What is a Hernia?
A hernia occurs when an organ or fatty tissue squeezes through a hole or a weak spot in a surrounding muscle or connective tissue called fascia. The most common types are inguinal (inner groin), incisional (resulting from an incision), femoral (outer groin), umbilical (belly button), and hiatal (upper stomach).
Ultimately, all hernias are caused by a combination of pressure and an opening or weakness of muscle or fascia: The pressure pushes an organ or tissue through the opening or weak spot. Sometimes the muscle weakness is present at birth; more often, it occurs later in life. Poor nutrition, smoking, and overexertion all can weaken muscles and make hernias more likely. Anything that causes an increase in pressure in the abdomen can then cause a hernia, including obesity, lifting heavy objects, diarrhea or constipation, or persistent coughing or sneezing.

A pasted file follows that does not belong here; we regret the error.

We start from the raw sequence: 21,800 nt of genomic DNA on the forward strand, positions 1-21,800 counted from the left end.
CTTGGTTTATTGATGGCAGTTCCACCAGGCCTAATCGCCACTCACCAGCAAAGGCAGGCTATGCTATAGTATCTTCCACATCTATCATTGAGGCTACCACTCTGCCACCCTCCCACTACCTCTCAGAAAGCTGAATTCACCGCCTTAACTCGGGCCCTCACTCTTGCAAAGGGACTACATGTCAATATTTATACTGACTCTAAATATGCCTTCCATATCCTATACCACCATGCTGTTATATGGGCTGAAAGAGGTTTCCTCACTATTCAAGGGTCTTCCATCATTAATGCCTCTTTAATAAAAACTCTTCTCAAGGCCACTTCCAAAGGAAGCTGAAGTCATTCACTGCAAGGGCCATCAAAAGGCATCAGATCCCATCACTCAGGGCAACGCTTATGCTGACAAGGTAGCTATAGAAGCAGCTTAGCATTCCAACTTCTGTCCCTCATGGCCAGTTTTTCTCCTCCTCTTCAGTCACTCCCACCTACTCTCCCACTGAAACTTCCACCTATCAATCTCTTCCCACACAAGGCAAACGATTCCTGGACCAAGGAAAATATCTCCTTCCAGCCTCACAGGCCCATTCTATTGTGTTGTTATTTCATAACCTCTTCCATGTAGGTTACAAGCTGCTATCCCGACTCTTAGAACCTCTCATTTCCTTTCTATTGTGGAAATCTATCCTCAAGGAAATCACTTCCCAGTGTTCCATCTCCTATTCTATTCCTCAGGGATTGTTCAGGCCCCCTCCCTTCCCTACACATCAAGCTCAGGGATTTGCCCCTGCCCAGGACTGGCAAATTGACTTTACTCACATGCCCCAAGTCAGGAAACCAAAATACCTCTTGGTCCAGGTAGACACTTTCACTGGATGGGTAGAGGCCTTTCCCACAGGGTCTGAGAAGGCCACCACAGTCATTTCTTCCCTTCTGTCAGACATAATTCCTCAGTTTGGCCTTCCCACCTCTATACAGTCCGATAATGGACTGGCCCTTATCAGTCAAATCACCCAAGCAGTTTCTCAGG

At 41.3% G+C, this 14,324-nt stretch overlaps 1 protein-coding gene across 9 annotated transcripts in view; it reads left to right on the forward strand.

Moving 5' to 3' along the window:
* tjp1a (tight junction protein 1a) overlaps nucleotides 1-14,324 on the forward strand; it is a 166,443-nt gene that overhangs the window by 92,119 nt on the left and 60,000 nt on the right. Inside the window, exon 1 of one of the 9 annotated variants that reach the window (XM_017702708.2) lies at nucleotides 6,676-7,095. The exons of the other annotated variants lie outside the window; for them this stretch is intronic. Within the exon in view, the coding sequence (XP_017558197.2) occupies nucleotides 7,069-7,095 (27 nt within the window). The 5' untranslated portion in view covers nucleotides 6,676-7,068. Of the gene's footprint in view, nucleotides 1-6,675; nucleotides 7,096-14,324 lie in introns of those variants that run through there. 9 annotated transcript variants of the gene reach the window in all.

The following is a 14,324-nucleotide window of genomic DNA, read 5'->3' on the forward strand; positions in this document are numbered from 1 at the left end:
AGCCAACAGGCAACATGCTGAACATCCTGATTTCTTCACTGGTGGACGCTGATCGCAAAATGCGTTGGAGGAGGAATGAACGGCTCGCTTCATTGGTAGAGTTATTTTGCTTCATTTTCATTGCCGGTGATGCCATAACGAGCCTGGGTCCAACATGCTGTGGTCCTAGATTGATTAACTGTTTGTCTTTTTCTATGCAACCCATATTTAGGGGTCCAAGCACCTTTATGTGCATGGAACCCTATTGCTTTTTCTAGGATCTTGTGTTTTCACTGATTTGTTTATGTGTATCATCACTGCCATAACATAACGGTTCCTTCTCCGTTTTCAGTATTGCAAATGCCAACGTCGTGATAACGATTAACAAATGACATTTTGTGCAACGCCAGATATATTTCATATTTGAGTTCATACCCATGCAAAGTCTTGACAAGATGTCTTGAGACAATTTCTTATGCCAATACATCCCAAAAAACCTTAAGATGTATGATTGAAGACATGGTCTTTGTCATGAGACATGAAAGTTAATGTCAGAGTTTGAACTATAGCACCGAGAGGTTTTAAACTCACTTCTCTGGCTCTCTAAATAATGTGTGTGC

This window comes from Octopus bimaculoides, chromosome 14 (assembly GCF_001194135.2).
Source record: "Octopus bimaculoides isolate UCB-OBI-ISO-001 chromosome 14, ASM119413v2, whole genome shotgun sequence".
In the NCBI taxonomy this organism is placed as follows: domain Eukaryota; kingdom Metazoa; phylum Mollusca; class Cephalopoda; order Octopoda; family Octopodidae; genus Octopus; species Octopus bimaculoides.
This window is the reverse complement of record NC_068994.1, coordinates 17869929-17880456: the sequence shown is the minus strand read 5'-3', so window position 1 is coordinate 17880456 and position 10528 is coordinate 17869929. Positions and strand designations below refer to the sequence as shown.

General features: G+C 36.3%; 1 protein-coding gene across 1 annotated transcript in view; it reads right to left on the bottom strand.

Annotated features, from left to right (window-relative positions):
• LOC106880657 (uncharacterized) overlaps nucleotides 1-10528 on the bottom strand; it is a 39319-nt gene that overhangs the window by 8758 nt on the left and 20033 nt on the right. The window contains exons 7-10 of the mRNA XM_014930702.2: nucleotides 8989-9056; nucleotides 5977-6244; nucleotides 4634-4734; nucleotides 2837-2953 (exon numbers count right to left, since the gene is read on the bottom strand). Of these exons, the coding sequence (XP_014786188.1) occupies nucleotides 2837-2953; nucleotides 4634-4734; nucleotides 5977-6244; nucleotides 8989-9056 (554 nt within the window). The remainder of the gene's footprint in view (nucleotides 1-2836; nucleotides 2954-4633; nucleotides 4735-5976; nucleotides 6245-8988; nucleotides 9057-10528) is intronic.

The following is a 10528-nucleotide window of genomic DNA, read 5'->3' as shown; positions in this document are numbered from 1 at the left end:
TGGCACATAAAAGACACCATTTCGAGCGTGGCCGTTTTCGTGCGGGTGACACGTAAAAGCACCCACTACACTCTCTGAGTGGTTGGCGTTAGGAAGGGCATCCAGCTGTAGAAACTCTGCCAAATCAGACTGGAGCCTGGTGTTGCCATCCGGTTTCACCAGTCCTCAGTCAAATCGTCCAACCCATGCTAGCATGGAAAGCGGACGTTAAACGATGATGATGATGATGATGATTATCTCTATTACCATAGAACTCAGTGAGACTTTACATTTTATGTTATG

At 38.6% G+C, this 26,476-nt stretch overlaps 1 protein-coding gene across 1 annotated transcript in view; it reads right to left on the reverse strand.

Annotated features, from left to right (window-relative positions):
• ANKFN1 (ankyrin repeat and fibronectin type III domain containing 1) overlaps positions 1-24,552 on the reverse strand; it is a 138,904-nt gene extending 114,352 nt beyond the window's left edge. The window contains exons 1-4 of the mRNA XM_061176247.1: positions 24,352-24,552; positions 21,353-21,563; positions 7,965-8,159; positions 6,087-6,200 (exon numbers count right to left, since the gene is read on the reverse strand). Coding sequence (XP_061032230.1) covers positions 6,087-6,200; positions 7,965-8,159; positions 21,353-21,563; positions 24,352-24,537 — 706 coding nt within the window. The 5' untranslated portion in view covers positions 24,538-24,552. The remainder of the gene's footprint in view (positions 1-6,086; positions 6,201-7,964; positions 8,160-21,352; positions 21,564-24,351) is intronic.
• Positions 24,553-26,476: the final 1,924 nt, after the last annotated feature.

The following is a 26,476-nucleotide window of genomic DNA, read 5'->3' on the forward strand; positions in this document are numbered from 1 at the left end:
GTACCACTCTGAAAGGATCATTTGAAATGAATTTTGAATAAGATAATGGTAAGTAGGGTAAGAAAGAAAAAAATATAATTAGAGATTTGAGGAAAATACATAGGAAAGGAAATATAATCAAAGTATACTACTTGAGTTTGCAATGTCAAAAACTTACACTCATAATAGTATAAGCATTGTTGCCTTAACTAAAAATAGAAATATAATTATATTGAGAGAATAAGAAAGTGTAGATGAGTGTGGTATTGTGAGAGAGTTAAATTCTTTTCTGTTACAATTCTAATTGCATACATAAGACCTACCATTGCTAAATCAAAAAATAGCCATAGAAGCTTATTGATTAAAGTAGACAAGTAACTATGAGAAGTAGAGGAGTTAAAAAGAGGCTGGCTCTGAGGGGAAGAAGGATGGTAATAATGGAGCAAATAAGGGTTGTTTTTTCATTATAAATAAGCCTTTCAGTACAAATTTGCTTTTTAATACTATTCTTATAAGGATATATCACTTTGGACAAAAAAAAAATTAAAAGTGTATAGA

If a hernia can be pushed back (reduced), surgery can be done at the person’s convenience. If it cannot be pushed back, surgery should be done sooner, because there is a danger that the hernia sac can become strangulated and have it’s blood supply cut off. This can result in tissue death, release of the contents of the intestines (stool), widespread abdominal infection, and even death.
During surgery, the hernia sac is removed and occasionally a couple of stitches are used to close the opening of the defect in the muscular and/or connective tissue layer. Most hernia repairs are done as outpatient surgery. Hernia repair is the second most common surgery performed in the world (Cesarean section ranks first.) Anesthesia can be local, spinal, or general.